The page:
The 2.0 Siloed Enterprise Syndrome


Who, in your company, is in charge of supporting your communities or social media efforts? The marketing department? Human resources department? Sales, customer relations, innovation? Dedicated off-processes community managers? If you answered marketing, chances are good that you are a brand trying to connect more deeply with your customers. If you answered Human Resources, you might be a Fortune100 company trying to leverage your workforce’s competencies through collaboration. Sales, you may be an internet pure player. Innovation, you sure are engaged into co-creation…

Delegating your social business experiments to the most involved departments is a good way to focus on successful outcome. Whether to set up a pilot or to develop a whole social media strategy, all key actors have to be actively committed. As more successes will pave your way, you will be able to measure the positive impact of communities on business, to adapt best practices to different departments, hopefully to evangelize a community-based approach and spread it through the whole company.  All of this sounds great (even still a bit utopist)… on paper, but in reality, you will soon be trapped into a 2.0 Siloed Enterprise.

Different department have a different approach to business, different organizational requirements, and present processes have an interesting impact: they rationalize a company’s relationship with the different parts of its ecosystem, no matter who is in charge of dealing with a particular stakeholder. In a typical Enterprise 2.0 organization, those stakeholders’ activity and point of view influence the company’s organization, leading to very different behaviors as appropriate.  Instead of nurturing an organic interactive system, communities would grow as disjoint entities.

gabrielThe other day, my friend Gabriel Rossi posted three great tweets about marketing and its pivotal role inside enterprise, which we often underestimate. Marketing is one of the key activities which may act as the internal ‘glue’ to help a community-based enterprise grow, if properly leveraged.  But one approach doesn’t fit all. Your company might be sales or R & D oriented, and this might have dyed its entire operation. Finding the missing link,  the department which has cross over influence on your whole organization, and involving it in every of yours social media efforts is a crucial step toward Enterprise 2.0. If the only one you can find is the mailroom, then your company might be in deep trouble in the forthcoming times…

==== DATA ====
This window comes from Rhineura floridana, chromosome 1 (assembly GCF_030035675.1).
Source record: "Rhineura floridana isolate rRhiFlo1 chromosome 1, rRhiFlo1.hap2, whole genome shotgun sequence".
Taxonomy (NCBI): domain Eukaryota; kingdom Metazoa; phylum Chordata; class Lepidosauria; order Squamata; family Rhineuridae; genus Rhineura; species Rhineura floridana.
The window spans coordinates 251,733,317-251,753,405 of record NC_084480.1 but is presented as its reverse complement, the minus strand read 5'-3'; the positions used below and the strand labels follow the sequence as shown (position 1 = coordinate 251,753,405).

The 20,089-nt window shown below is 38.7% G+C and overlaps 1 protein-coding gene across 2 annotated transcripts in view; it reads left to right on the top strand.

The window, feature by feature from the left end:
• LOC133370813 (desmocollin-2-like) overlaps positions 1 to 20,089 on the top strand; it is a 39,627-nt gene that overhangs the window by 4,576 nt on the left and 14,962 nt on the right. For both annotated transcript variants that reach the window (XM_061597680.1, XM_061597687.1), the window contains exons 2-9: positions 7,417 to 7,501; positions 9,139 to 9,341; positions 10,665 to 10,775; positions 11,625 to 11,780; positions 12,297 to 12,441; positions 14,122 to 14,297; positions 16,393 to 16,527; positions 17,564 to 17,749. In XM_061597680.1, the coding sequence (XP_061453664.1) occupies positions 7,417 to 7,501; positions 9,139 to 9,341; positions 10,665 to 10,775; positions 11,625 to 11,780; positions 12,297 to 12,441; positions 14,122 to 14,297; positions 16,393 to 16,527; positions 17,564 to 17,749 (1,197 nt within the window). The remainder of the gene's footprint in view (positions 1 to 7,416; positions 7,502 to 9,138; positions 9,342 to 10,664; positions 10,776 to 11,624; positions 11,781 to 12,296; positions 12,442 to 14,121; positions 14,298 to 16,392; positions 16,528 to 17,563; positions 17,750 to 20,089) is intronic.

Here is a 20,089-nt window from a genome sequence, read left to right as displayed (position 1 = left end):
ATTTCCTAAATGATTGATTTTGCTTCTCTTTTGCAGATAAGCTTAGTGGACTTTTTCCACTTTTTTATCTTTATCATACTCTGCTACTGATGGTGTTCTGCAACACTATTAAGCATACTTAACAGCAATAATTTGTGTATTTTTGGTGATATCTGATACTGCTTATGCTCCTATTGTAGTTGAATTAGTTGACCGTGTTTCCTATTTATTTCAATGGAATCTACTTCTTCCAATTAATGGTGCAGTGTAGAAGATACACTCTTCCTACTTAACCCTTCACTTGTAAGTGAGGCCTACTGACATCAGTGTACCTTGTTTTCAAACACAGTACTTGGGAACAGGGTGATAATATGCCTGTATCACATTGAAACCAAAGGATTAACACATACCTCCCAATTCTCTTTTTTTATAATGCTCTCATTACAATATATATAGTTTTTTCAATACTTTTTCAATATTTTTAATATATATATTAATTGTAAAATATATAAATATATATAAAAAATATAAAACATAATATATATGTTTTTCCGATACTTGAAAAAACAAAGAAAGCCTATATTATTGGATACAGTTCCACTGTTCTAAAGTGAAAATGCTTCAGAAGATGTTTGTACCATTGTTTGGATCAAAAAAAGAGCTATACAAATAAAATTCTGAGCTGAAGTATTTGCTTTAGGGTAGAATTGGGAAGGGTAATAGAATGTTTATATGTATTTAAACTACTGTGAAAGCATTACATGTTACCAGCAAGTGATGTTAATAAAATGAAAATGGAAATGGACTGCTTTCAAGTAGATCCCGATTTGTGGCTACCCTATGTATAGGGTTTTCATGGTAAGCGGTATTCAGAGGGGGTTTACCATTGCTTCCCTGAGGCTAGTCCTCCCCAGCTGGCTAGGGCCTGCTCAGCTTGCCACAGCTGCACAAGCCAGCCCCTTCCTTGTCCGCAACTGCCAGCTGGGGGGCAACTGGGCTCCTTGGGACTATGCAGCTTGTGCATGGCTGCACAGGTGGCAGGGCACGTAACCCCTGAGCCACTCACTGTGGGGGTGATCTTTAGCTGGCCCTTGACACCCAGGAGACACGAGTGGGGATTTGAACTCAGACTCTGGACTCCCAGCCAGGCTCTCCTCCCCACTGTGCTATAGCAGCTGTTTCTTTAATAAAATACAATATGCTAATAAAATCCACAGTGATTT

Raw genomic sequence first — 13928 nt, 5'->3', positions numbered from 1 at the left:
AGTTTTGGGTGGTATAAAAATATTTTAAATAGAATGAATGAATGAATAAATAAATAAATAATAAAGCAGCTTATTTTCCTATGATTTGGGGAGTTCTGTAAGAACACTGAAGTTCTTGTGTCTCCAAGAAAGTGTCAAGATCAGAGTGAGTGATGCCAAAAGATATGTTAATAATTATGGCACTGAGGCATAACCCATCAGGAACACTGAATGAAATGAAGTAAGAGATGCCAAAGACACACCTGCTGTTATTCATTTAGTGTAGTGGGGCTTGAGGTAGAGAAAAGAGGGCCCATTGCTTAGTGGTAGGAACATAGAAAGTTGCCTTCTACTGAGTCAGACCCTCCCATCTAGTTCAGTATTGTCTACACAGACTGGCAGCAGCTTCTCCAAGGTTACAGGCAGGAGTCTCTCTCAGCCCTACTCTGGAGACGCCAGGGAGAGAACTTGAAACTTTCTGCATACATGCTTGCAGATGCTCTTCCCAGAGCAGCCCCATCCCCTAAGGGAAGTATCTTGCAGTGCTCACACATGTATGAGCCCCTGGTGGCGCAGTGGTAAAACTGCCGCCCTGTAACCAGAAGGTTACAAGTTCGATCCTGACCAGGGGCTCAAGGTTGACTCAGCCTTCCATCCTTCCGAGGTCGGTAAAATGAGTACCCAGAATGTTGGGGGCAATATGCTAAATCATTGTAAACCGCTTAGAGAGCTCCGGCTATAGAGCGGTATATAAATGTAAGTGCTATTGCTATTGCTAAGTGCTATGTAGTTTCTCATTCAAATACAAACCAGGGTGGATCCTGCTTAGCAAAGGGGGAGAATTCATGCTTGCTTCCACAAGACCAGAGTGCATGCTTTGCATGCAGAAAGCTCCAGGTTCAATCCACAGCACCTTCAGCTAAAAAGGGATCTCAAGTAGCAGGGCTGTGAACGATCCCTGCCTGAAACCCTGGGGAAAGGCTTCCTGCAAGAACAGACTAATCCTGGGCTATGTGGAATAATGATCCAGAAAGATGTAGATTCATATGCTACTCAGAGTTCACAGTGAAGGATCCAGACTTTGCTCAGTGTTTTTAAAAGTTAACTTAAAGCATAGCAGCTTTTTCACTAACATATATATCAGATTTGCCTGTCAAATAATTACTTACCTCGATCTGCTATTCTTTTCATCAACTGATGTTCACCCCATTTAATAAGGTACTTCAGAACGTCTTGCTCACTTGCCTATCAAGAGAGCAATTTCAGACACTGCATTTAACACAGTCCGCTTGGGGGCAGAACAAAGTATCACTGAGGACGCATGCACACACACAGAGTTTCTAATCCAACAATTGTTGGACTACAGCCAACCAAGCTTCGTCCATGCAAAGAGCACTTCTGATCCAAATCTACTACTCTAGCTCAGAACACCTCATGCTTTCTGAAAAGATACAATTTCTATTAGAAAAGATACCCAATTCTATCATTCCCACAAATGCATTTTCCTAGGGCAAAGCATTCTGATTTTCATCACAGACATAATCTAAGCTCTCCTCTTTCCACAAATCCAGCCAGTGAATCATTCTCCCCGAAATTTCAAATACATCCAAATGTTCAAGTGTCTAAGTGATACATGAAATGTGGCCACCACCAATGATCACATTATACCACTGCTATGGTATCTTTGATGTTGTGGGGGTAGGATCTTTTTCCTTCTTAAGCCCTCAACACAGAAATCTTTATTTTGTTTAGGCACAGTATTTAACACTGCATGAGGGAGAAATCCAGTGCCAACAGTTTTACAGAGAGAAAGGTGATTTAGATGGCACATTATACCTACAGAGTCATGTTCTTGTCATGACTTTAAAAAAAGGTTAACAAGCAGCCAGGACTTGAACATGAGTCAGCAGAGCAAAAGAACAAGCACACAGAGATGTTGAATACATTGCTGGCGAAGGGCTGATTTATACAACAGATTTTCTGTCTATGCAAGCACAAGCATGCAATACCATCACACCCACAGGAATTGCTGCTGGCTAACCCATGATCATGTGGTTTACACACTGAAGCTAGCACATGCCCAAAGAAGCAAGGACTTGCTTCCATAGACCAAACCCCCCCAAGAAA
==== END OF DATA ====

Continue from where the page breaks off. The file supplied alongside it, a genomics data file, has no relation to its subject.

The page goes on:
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6 Responses to The 2.0 Siloed Enterprise Syndrome

  1. Pingback: Tweets that mention The 2.0 Siloed Enterprise Syndrome | Sonnez en cas d'absence --

  2. Thierry,

    Thanx for mentioning my ideas my friend! Awesome post!

    Cheers from Brazil. 🙂


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  4. Cam says:

    “Instead of nurturing an organic interactive system, communities would grow as disjoint entities.”

    Very true. What is worse, is that competing systems with comparable functionality end up competing for attention and relevance. This path can cause divisive politics instead of cohesive collaboration.

    • Thierry says:

      Thanks for passing by, my friend. Your Twitter timeline is always insightful!
      I totally agree with you. Competition for influence might taint most social media efforts in a very destructive way. Free trust, thorough vision and careful evangelism are crucial.

  5. Jon Husband says:

    “People talk about “listening” as the Holy Grail for Social Media, Peter Drucker argued this 55 years ago … “

    Bingo !

    And Tom Peters (and many others) started talking about turning the org-chart upside down about 25-30 years ago. A touch simplistic, but the key intent of that ‘meme” remains pertinent in a networked environment / era,

    That current organizational structures have remained essentially the same reveals either 1) a paucity of thinking about what management is and needs to do (as Gary Hamel would suggest) or 2) that what is (still) in place works so well that there is no real challenge to the extant model’s effectiveness (I don’t agree with this stance, by the way).

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